Thursday, 07 December 2017 10:54

A dream job

Written by  Tessa Nicholson
New Zealand Winegrowers’ new Research Programme Manager, Dr Matias Kinzuirk. New Zealand Winegrowers’ new Research Programme Manager, Dr Matias Kinzuirk.

Landing the position of New Zealand Winegrowers’ Research Programme Manager is the dream job for Matias Kinzurik, as Tessa Nicholson discovered.

“I have always wanted to work in an industry that is keen on using science to strive ahead, to fix its problems and beat its challenges.”

Kinzurik has no hesitation in stating the above as his reasons for applying for the job at NZW. The former Argentinian who studied in his home country, Houston -Texas and New Zealand says it is a rare thing for any industry to have a wide vision of using science to move forward on a wholesale scale. But NZW does just that.

With science in his blood, (both his parents are chemists) Kinzurik decided to take a step sideways and concentrate on molecular biology and biotechnology. His early goals were quite simple.

“I wanted to be a millionaire by the time I was 25,” he jokes. “I wanted to invent this revolutionary biotech idea that was going to fix everything, create world peace and all that. Well that was my vision at the time, at least.”

He did however help create a start-up idea, that unfortunately didn’t quite enthuse potential investors as much as it enthused himself.

“My friend and I had this idea that we were going to make biofuel by using a local species of microalgae. It was a great idea and everyone loved it, except the year we put this into action was 2007 – the year of the crash. When we were coming up with the idea, the cost of a barrel of oil was $140. By the time we finished putting together the idea, it had collapsed to almost $35. There was no way it was going to make it then.”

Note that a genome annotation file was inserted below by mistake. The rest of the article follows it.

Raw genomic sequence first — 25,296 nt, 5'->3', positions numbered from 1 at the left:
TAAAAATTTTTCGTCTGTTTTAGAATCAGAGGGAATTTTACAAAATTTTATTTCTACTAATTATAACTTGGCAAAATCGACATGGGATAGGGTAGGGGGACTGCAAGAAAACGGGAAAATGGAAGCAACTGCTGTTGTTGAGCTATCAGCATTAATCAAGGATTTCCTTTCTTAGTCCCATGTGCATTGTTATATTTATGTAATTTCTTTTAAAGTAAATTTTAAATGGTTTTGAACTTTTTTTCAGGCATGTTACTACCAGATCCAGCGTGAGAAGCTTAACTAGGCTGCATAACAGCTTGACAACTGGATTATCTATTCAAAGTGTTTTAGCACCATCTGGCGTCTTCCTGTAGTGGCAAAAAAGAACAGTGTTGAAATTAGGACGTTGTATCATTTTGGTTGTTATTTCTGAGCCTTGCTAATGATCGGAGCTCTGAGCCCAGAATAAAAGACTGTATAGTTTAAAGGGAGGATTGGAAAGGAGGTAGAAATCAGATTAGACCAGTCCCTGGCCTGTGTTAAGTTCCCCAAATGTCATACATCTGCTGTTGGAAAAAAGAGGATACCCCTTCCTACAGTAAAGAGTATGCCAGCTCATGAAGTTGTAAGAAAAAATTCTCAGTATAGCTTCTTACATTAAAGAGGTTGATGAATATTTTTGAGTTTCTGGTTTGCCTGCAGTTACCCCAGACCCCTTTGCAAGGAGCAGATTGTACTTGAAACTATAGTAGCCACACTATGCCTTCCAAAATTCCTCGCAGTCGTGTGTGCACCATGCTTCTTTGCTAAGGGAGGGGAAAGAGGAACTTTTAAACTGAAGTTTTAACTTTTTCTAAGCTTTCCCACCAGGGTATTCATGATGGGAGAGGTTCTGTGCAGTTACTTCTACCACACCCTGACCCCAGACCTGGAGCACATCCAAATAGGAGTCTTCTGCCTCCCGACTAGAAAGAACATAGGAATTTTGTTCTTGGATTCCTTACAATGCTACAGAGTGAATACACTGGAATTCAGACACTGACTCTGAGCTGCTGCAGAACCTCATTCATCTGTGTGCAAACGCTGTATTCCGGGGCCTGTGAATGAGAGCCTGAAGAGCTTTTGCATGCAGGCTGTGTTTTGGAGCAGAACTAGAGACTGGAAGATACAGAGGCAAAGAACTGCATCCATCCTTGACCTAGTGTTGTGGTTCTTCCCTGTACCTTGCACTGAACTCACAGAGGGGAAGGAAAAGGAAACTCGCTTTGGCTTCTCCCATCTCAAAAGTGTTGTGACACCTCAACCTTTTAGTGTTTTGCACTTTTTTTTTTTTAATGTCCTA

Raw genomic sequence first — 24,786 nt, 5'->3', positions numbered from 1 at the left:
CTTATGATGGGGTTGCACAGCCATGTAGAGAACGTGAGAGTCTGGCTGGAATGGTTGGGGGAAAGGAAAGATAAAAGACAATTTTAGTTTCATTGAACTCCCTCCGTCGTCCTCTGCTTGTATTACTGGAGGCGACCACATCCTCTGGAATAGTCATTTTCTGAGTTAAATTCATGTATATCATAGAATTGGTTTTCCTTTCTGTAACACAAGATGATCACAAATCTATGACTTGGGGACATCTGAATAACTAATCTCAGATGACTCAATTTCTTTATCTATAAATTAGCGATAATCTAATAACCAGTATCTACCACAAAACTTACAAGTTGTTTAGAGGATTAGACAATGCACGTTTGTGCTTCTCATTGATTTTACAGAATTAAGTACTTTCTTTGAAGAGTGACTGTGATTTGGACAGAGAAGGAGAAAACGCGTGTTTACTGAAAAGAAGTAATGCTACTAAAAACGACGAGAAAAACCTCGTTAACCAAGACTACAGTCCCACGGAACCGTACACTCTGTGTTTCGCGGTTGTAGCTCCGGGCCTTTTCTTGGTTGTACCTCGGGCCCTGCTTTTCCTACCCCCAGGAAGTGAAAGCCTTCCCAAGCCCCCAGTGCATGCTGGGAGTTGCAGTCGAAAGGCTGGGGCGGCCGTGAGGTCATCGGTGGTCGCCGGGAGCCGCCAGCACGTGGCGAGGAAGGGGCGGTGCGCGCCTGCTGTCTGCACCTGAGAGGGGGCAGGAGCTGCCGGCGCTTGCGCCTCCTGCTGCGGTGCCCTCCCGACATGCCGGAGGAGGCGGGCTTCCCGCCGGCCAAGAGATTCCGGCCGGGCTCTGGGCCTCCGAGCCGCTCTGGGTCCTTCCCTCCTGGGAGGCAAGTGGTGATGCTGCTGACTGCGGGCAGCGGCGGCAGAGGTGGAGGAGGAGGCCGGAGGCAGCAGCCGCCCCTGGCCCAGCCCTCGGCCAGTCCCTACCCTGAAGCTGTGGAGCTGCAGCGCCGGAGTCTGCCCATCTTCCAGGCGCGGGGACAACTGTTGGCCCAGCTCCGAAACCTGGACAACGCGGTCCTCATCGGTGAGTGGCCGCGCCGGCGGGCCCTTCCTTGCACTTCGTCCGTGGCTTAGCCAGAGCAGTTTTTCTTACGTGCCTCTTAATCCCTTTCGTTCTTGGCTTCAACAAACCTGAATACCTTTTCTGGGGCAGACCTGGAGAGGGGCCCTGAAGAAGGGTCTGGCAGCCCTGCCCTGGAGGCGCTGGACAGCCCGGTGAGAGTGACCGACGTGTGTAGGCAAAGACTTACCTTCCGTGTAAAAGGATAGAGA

He therefore decided that maybe he should concentrate on his scientific career before he started hitting up investors with new ideas again.

So he headed to Houston to do his Masters in yeast genetics.

“I saw it as a really wide opportunity. There is so much you can do by manipulating yeast genetics. Wine is one of them. My main drive was to use yeast genetics to create value in something that was already valuable. And wine is a valuable and established product.”

With his Masters under his belt, he was keen to go further scientifically, and ended up in New Zealand to undertake a PhD at University of Auckland, under the now retired, Prof. Richard Gardner, and Dr. Bruno Fedrizzi.

“I had the really great fortune to be Richard’s last PhD student. He is a great mentor for me and while he retired around halfway through my PhD, those 18 months I worked with him made a huge difference.”

His first year in New Zealand was 2014, now three years later he is heading the NZW Research Programme – his dream job. Having always been on the other side of the scientific equation – undertaking the research – he is now able to see the practical results of that sort of work.

“When you are working on your bench, pushing for hours trying to get a result, you never see the big picture. How will this affect the winemaker or viticulturist? However, this job shows you the big picture,” Kinzurik says, “because you are working with the research programmes and passing that information on.”

One of his drivers to apply for the job was NZW’s mission statement he says, which is to create value for their members.

“That is exactly what in my view, science should be used for. You want to create value for people and I am really excited that this company has that as its mission. If you make less than one percent of the world’s wine, you have to differentiate yourself from others. That differentiation has to come from quality – using science to create quality is a very smart idea.”

But perhaps what has impressed him the most, is the world-class research that is being led by NZW. Particularly when you take into account how small New Zealand is.

“There is no one in the world doing the kind of programmes that we are doing. If you go to wine conferences and talk to people in Europe and the US you soon learn that no one has an industry wide approach to research like New Zealand does. That is extremely impressive.”


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